Take the 2-minute tour ×
Stack Overflow is a question and answer site for professional and enthusiast programmers. It's 100% free, no registration required.

i need to create a base class that extends activity which does some common tasks in my application and extend my activities from it,in the following form:

public BaseActivity extends Activity{....}

public SubActivity extends BaseActivity{...}

in SubActivity i need to give values to some variables and UI components defined in BaseActivity, i may need to define a different layout for SubActivity according to some flag value, also(in SubActivity ) i want to execute asyncTask that is defined in BaseActivity.

is this possible? if yes, is there any tutorial that may help? thank you in advance

share|improve this question

2 Answers 2

up vote 40 down vote accepted

What exactly are you trying to achieve? Having two different activities with a common ui, except for some variables or parts of the layout?

In this case, I suggest having a base abstract activity, and two concrete inherited subclasses. You define all the common behaviour in the base activity, and have abstract methods for the differences, which you then override in your actual implementations.

For example, for two activities with different layout resources:

public abstract class BaseActivity extends Activity {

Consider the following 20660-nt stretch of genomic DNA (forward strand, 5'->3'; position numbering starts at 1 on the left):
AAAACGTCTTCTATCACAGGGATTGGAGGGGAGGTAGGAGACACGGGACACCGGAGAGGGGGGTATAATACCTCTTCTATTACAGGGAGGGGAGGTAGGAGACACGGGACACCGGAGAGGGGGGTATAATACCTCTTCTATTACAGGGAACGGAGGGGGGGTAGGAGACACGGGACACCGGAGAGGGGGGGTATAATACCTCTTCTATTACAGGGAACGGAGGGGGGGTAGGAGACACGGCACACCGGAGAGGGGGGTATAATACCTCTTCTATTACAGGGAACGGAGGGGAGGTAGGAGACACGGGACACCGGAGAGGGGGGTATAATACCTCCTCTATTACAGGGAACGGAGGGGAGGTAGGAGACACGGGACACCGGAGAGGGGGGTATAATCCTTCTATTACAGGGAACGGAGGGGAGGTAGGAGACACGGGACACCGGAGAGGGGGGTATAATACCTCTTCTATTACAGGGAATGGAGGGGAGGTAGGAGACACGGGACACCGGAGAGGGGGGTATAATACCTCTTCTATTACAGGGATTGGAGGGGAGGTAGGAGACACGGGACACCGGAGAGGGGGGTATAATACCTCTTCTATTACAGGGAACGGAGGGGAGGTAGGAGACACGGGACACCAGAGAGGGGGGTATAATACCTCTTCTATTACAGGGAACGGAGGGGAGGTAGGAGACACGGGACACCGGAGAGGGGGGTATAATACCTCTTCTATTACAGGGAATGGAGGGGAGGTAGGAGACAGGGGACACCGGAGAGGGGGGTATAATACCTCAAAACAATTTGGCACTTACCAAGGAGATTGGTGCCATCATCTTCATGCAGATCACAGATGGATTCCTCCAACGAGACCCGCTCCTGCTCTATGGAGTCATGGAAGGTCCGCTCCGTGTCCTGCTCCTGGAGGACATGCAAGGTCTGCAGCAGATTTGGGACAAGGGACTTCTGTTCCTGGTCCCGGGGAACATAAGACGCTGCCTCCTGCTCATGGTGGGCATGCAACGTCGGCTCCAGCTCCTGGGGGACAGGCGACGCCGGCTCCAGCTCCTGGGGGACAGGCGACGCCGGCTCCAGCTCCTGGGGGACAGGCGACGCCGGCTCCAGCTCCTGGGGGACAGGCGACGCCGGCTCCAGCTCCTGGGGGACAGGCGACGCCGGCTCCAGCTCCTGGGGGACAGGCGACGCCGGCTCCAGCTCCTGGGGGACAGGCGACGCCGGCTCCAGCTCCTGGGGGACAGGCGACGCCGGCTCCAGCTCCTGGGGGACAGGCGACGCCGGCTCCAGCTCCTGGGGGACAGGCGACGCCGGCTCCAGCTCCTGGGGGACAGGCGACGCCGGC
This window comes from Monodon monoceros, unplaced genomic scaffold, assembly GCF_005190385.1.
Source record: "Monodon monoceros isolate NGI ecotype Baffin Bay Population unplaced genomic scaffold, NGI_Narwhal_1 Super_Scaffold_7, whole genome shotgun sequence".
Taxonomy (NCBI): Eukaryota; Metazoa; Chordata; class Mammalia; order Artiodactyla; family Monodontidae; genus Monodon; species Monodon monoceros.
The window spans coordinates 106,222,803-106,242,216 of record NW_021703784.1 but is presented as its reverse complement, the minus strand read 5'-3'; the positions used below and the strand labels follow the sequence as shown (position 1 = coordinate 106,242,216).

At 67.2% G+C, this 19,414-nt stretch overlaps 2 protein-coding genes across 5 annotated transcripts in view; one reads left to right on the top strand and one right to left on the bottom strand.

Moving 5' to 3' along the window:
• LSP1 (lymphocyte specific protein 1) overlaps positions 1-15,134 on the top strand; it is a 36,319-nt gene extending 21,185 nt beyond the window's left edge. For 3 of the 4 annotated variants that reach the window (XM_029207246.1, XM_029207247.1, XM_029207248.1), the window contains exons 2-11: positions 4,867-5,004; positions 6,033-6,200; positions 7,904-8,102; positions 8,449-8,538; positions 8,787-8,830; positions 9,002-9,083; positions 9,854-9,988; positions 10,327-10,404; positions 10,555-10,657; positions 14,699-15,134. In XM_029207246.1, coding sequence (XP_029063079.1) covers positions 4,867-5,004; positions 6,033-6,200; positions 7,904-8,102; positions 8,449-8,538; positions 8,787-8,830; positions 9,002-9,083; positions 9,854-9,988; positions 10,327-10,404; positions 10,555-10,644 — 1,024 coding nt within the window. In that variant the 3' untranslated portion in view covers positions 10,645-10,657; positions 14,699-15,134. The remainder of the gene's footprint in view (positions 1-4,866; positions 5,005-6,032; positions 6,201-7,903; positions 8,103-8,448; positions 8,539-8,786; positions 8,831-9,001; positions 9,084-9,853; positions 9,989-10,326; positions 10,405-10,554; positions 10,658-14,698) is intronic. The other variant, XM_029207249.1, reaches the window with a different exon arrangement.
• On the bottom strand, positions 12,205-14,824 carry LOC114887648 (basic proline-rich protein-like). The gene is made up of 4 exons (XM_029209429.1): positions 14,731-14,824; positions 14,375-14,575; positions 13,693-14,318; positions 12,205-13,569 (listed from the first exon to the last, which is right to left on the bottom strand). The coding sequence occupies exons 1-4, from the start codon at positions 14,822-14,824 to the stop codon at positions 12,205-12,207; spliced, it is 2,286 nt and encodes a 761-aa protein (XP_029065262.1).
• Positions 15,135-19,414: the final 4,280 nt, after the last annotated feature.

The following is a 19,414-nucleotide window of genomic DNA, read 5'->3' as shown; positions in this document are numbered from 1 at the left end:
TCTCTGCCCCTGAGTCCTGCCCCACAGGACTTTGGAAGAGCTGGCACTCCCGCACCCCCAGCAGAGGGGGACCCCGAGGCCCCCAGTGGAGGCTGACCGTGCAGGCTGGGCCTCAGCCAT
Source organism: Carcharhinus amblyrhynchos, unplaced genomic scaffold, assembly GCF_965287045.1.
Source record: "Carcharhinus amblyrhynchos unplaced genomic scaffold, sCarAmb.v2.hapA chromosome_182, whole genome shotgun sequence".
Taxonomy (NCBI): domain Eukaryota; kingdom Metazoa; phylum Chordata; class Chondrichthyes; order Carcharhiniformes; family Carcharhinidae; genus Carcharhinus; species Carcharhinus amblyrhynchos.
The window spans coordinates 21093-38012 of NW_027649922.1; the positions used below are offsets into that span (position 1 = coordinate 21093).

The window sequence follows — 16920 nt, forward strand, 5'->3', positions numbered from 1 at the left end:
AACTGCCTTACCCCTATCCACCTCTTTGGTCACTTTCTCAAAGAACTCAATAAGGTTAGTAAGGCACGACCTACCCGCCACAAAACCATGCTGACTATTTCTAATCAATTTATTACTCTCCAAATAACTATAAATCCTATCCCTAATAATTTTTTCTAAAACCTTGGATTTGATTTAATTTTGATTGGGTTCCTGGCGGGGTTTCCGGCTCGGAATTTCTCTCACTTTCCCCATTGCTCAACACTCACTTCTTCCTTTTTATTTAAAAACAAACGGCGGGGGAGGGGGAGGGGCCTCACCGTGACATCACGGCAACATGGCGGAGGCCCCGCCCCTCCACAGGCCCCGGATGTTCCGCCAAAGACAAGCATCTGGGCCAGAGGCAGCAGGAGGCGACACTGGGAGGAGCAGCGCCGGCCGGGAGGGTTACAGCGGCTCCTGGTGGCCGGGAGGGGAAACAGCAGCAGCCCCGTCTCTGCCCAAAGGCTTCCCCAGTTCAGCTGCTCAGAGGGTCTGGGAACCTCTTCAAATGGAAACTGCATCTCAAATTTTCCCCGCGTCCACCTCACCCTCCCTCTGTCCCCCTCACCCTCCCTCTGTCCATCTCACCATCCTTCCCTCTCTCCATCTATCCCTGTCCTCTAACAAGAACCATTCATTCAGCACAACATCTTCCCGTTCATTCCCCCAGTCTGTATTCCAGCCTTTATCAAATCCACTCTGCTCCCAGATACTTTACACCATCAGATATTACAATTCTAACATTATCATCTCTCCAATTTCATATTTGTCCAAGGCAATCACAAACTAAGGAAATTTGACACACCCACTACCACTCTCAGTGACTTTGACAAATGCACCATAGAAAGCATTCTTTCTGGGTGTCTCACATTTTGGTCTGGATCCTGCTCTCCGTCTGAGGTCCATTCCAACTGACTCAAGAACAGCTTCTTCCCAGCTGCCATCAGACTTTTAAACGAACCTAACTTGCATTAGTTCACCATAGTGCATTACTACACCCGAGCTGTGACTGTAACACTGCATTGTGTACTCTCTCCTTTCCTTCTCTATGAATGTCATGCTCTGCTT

@Override
    public void onCreate(bundle) {
        super.onCreate(bundle);
        setContentView(getLayoutResourceId());
    }

    protected abstract int getLayoutResourceId();
}

public class Activity1 extends BaseActivity {
    @Override
    public void onCreate(bundle) {
        super.onCreate(bundle);
        // do extra stuff on your resources, using findViewById on your layout_for_activity1
    }

    @Override
    protected int getLayoutResourceId() {
        return R.layout.layout_for_activity1;
    }
}

You can have a lot more abstract methods, for every bit you want specific to your subclasses.

Doing that is, in my opinion, a lot better than having a concrete subclass to a concrete superclass: that can lead to many problems and is usually difficult to debug.

share|improve this answer
    
thank you very much, this is exactly what i needed. –  user173488 Jan 11 '12 at 15:09
    
No problem P) Bear In mind I coded that quickly in the StackOverflow editor, there may be syntax errors –  Guillaume Jan 11 '12 at 19:43
    
thanks, i took the idea and applied it to other functions, data to pass and AsyncTask in BaseActivity, it worked just fine. –  user173488 Jan 12 '12 at 7:23
2  
Yes, I also have a lot of stuff in the Base Activities of my projects. In fact I usually spend a bit of time trying to think about whether it should go in the base activity or the (custom) application. If it has to do with layout, then activity, if not, then application. –  Guillaume Jan 12 '12 at 7:36
    
Qusetion : can you please share a Scenario where i can use it . –  Tushar Pandey Apr 30 at 18:26

Yes you can, you should just keep in mind the basic inheritance rules. You will inherit the inner AsyncTask activity and the properties defined in the BaseActivity if you make them protected instead of private. From what I see now I think you should make BaseActivity an abstract class, as only instances of subActivities will be really used.

You should just start and try it, it'll come and work easier than you think. If you stumble upon any problems, just ask.

share|improve this answer

Your Answer

 
discard

By posting your answer, you agree to the privacy policy and terms of service.

Not the answer you're looking for? Browse other questions tagged or ask your own question.